Play­ers from the Pa­cific Is­lands can also face un­com­mon fi­nan­cial pres­sures. “Peo­ple from the Is­lands are ex­tremely com­mu­nity-ori­en­tated and are acutely aware of their re­spon­si­bil­i­ties. There is an ex­pec­ta­tion that you share your suc­cess in some way. For some play­ers, the re­al­ity is they are in France on a very low wage, but the com­mu­nity may think they are on an All Blacks’ wage. We help to ad­vise them on how to deal with this pres­sure. We have to help our play­ers make smart fi­nan­cial de­ci­sions”

Leo knows that pres­sure well, hav­ing felt it when he re­turned home to Samoa to visit his fam­ily. “I re­mem­ber dad used to pick me up and, as we were driv­ing, there were two ways to our fam­ily home: one that took 20 min­utes and one that would take an hour. We al­ways took the hour one. On the way he’d be point­ing out var­i­ous big houses and ho­tels, say­ing: ‘Look, there’s one that Ma’a Nonu built.’ Play­ers al­ways look af­ter their com­mu­ni­ties but, equally, we want to make sure that they are looked af­ter long af­ter they hang up their boots and fin­ish their ca­reers.”

Pa­cific Is­lan­ders are tough but there is also a brother­hood among these play­ers. “Our rugby is an in­ter­est­ing one,” says Leo. “It’s very phys­i­cal, al­most bru­tal, but once the game is over, we have that joy of re­spect and friend­ship. We are very so­cial peo­ple and off the field we will al­ways work hard to look af­ter one another over­seas.”

The as­so­ci­a­tion or­gan­ises reg­u­lar so­cial events for the play­ers and their fam­i­lies to share sto­ries. Leo laughs when he de­scribes the size of the food or­der but it is al­ways worth it. “Food is a huge part of our com­mu­nity. We eat to­gether and share our sto­ries of what it is like liv­ing away from home. We lis­ten to the chal­lenges and find so­lu­tions. We fo­cus not only on our play­ers, but we also work hard to make sure that the fam­i­lies are looked af­ter. Whether it’s find­ing a church, or even find­ing a good value su­per­mar­ket, they know we are there to help.”

There are now more than 600 play­ers with Pa­cific Is­land her­itage play­ing in Europe and the as­so­ci­a­tion is ad­vis­ing play­ers from as far away as Ro­ma­nia, Rus­sia and Sri Lanka. Leo and his or­gan­i­sa­tion are work­ing hard to ex­plain cul­tural dif­fer­ences to play­ers and their clubs. “There are dif­fer­ent things you have to get across to peo­ple. A big thing is eye con­tact. Some­times a coach or a team-mate will be shout­ing and the player won’t make eye con­tact. This could be con­strued as rude, when in fact it’s the op­po­site: he is show­ing re­spect. Sim­i­larly, many Pa­cific Is­lan­ders have an is­sue say­ing no. So, when they’re asked a yes or no ques­tion there can be am­bi­gu­i­ties. We’re work­ing with the clubs and the play­ers to ad­dress these things.”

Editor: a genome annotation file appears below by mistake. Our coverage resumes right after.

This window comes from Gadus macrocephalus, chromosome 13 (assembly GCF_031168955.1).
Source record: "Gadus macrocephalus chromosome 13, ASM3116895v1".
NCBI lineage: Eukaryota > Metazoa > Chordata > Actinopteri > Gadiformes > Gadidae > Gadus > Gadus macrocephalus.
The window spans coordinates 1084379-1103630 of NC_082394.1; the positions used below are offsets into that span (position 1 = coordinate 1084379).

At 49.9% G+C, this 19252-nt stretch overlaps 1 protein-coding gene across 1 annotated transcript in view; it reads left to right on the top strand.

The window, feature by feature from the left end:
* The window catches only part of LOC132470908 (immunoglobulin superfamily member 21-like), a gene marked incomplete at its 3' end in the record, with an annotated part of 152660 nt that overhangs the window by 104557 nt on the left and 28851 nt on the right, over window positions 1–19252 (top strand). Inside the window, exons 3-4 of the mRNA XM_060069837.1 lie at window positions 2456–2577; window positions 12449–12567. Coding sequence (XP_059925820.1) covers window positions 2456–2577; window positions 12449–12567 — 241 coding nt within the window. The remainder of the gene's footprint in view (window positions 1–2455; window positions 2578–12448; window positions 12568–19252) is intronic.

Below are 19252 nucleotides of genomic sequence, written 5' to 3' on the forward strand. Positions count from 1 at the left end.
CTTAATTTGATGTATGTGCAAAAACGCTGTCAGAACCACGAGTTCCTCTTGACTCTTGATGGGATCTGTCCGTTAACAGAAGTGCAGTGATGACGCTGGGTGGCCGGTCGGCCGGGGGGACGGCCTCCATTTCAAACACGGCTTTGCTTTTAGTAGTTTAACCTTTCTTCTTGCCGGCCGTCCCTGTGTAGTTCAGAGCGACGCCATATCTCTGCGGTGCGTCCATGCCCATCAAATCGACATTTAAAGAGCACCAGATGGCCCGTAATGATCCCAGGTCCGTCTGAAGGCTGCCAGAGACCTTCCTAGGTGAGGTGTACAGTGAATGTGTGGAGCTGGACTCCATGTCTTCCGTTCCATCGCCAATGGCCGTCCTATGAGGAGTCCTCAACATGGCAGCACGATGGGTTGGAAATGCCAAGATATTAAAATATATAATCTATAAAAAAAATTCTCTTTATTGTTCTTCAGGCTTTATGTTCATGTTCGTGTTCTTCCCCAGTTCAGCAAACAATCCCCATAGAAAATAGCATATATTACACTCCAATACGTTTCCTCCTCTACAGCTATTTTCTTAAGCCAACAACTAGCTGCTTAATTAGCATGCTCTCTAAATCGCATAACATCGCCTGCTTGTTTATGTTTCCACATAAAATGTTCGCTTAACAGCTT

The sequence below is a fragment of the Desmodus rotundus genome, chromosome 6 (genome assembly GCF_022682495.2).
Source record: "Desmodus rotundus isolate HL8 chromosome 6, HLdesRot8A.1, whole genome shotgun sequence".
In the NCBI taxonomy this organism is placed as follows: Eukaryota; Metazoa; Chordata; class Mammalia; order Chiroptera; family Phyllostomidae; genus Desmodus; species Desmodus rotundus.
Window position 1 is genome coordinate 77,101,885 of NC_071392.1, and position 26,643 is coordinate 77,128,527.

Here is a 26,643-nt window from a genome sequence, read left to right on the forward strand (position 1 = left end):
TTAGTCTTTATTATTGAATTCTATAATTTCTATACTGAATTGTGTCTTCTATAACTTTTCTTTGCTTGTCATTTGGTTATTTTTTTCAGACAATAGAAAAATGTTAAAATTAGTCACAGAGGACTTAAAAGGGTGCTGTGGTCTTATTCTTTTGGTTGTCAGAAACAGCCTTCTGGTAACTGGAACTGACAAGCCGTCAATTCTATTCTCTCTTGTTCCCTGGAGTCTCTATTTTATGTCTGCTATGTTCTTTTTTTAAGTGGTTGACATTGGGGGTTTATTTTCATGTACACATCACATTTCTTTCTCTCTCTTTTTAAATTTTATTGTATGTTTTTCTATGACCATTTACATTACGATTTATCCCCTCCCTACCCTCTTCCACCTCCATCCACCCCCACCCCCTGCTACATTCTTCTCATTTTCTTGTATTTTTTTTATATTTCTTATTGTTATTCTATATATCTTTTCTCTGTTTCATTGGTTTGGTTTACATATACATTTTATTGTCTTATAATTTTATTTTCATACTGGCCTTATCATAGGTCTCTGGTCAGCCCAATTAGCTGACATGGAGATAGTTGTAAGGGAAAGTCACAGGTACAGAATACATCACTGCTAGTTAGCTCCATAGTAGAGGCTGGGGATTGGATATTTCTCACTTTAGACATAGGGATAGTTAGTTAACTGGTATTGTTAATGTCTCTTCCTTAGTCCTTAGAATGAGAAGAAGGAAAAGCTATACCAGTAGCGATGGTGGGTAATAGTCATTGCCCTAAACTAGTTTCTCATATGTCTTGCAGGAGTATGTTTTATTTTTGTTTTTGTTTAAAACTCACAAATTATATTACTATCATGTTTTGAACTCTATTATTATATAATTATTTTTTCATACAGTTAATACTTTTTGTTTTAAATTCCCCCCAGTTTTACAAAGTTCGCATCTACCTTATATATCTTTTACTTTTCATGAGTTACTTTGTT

There are also is­sues when it comes to how the play­ers learn lan­guages. “When you learn a new lan­guage, like French, there’s a real em­pha­sis on learn­ing your gram­mar and verbs. For many play­ers brought up on the is­lands, they learn visu­ally far quicker. So we are also there to share our ex­pe­ri­ences with the clubs, to help make sure the player is giv­ing him­self ev­ery op­por­tu­nity of suc­ceed­ing.”

Leo and his team know there is more work to be done. They have only scratched the sur­face of the pro­fes­sional rugby cir­cuit in France and there are plans to visit play­ers in rugby strongholds such as Toulouse, Biar­ritz and Bay­onne. French clubs are con­tact­ing the as­so­ci­a­tion to ask if they can work to­gether. It is early days but there ap­pears to be an ap­petite for col­lab­o­ra­tion from the clubs.

The play­ers signed up to Pa­cific Rugby Play­ers Wel­fare would strike fear into any op­po­si­tion. Led by Mike Umaga and Leo, the or­gan­i­sa­tion’s play­ers board boasts Manu Tuilagi, Ne­mani Nadolo, Mako Vu­nipola and Charles Pi­u­tau. To­gether they are cre­at­ing a brother­hood that will hope­fully cre­ate a level play­ing field in France and be­yond for Pa­cific Is­land play­ers for years to come.

• In the UK, Sa­mar­i­tans can be con­tacted on 116 123. In the US, the Na­tional Sui­cide Pre­ven­tion Life­line is 1-800-273-8255. In Aus­tralia, the cri­sis sup­port ser­vice Life­line is 13 11 14. Other in­ter­na­tional sui­cide helplines can be found at­frien­

• This article is from Be­hind the Lines• Fol­low Jonathan Dren­nan on Twit­ter

Daniel Leo in ac­tion for Samoa against Eng­land at Twick­en­ham. Pho­to­graph: Adam Davy/PA

Newspapers in English

Newspapers from Australia

© PressReader. All rights reserved.